Most people would have named this section “use shorter and easier-to-read words”, but I’m going to go out on a limb here and disagree with that.

In most instances, the advice to use shorter and simpler language holds true; however, as a brand strategist, I know the importance of speaking to your audience in a brand voice that they will relate to.

If you are writing to a group of highly educated individuals on a very advanced topic, I truly don’t feel that using shorter and easier-to-read words is going to benefit you. If your audience enjoys reading posts that challenge them and use a high level of vocabulary, then using shorter words will likely cause your readers to leave your blog.

You need to determine what type of language your audience wants to read and adjust your posts to match that. In most cases, people will want shorter words. But not in all cases—and I want to make that clear.

Improve your font selection

Have you ever visited a website that used really small font, or a font that was so light that you could hardly see it?

Making sure your font is an appropriate size, a contrasting color against the background of your site, and nothing too fancy will help improve your blog’s readability.

Use alt tags for your images

Using alt tags for your images helps search engines see what your images are about. As a search engine can’t actually “see” the image, it relies on information you provide to determine what the image shows.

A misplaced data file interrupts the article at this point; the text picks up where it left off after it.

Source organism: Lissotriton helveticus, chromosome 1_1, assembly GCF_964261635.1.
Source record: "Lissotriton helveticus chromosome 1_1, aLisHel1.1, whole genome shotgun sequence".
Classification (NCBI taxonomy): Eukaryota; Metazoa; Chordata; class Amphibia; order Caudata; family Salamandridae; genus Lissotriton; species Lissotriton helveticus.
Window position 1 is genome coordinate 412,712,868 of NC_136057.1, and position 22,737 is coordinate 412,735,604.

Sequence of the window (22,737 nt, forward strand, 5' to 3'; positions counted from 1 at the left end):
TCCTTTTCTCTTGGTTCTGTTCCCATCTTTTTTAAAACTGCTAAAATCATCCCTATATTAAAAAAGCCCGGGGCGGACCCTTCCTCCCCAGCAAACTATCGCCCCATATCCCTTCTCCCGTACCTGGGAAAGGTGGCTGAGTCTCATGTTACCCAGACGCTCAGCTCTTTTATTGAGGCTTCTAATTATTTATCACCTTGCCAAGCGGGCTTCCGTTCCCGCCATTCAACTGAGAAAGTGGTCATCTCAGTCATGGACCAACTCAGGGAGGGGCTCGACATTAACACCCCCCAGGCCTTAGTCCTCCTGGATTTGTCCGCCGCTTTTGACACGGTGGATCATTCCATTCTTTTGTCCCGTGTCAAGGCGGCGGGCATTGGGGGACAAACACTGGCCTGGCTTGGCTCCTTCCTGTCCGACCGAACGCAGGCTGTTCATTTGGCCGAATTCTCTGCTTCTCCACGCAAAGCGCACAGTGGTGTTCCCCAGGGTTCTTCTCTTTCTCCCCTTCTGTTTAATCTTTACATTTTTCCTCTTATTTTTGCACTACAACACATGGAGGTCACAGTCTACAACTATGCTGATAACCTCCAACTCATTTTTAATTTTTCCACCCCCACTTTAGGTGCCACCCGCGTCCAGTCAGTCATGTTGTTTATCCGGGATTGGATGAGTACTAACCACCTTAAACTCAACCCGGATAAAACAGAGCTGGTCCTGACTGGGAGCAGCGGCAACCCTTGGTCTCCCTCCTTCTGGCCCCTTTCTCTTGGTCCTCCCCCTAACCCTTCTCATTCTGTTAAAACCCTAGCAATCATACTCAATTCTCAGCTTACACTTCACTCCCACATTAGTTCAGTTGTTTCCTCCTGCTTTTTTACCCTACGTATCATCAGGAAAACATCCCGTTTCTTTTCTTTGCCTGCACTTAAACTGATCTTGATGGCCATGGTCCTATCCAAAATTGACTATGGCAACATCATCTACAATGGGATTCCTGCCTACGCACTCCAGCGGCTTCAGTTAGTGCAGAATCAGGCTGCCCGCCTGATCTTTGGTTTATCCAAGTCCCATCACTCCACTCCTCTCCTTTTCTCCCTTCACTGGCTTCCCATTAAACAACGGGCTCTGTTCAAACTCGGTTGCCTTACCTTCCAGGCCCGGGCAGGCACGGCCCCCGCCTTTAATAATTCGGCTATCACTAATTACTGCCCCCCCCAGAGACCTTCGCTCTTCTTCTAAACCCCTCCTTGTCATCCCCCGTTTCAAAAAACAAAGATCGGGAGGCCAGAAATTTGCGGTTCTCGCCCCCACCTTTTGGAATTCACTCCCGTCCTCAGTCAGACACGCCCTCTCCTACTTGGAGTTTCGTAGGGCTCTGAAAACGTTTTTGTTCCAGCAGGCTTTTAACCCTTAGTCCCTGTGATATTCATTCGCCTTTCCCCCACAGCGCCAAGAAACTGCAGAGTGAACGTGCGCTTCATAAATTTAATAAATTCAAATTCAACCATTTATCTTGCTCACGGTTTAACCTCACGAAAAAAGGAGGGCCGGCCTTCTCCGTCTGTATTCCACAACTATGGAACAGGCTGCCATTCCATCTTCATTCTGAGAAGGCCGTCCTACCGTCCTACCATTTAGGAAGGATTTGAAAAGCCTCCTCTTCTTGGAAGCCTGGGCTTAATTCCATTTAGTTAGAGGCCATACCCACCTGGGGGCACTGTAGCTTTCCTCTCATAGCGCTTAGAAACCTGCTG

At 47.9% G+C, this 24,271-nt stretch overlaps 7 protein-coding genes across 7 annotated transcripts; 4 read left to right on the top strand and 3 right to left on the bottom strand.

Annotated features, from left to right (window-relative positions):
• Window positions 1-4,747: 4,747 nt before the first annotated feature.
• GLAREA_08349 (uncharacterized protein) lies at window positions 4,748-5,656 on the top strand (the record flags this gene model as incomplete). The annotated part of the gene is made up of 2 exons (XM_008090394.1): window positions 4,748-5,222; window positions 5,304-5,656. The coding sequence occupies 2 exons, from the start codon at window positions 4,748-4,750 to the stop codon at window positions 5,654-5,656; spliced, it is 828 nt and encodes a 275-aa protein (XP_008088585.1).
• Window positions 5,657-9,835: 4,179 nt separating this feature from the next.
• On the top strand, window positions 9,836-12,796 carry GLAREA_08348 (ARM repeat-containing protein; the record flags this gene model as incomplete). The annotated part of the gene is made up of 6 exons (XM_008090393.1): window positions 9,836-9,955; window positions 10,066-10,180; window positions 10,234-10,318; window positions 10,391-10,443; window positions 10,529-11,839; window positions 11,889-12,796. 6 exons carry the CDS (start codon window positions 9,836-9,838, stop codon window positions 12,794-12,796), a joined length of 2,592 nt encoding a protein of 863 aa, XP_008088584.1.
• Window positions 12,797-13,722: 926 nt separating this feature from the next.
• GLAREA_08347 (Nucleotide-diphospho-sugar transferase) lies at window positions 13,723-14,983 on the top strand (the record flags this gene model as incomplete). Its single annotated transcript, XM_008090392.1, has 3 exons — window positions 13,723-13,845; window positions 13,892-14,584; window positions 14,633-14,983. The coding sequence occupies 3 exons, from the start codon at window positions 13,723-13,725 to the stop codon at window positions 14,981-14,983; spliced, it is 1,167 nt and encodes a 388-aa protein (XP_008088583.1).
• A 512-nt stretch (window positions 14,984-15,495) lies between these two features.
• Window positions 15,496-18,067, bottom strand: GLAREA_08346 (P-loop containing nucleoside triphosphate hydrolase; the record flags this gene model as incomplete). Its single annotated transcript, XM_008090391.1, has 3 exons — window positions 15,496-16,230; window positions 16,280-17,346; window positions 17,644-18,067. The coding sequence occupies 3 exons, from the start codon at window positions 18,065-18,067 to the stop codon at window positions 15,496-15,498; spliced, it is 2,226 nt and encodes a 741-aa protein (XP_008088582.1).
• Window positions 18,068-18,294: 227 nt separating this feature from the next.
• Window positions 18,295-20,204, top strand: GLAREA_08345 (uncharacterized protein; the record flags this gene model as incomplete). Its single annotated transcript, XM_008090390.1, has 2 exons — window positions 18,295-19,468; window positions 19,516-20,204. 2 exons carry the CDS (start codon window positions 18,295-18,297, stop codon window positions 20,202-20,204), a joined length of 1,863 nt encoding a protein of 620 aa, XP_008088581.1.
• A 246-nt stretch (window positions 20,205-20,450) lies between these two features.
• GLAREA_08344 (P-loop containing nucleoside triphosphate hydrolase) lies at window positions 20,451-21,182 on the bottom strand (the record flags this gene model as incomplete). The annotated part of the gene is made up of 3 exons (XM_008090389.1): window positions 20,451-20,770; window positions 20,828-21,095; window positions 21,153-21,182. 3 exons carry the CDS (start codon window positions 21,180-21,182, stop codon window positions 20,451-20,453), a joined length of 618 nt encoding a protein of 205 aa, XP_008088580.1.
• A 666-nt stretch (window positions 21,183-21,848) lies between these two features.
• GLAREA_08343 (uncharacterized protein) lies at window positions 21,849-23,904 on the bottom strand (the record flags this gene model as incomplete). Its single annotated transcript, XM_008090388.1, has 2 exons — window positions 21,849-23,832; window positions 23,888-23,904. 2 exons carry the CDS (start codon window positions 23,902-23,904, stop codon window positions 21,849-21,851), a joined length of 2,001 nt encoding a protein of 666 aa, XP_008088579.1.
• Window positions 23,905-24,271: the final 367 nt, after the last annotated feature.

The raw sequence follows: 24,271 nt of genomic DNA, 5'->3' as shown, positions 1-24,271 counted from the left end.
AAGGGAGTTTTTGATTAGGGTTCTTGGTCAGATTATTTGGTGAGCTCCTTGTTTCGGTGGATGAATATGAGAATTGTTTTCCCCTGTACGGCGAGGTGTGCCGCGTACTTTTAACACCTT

Adding alt tags to describe your images certainly helps search engines, but also can help the user if an image does not load or if they are visually impaired.

Your alt tags should be a short sentence or two, describing what the photo depicts. If possible, you can incorporate keywords into your alt tags, but don’t try to stuff keywords in just for the sake of adding them. The main purpose of alt tags is to tell the user what the image is in case they aren’t able to see it—not to pack in keywords.

Write smaller paragraphs

Before I began blogging, the last time I had done any writing was in University, where paragraphs are meant to be at least several sentences long for academic papers.

For writing online, you want your paragraphs to be much, much shorter.

Shorter paragraphs make your content easy to skim and also easy to read in general. If you are used to writing in large paragraphs, this will feel completely unnatural (and wrong) at first, but it will become habit eventually.

Bold specific key words

Bolding key words helps the user—and search engines—see what is extra important throughout your content.

When bolding, use the <strong> tag and not the <b> tag—this tells search engines that that particular phrase has strong importance.


Take a look at the two entries below. They both have the same content, but the one on the left has smaller paragraphs, bolded keywords, lists, headers and an easy to read font.

See the difference?

How you can test your readability

There are a few quick ways you can test your readability. First, you can skim over your content yourself. Give yourself a 10-15 second time limit, and see whether or not you are able to get the key points from your blog post. Ask yourself if you feel the reader will be inclined to keep reading after that.

This can be effective, but you are also biased (and already know what’s in the content). A better method is to have someone else scan over your content in 15 seconds and let you know their thoughts.

You can also use a website such as The Writer to see how your content scores against several readability scores.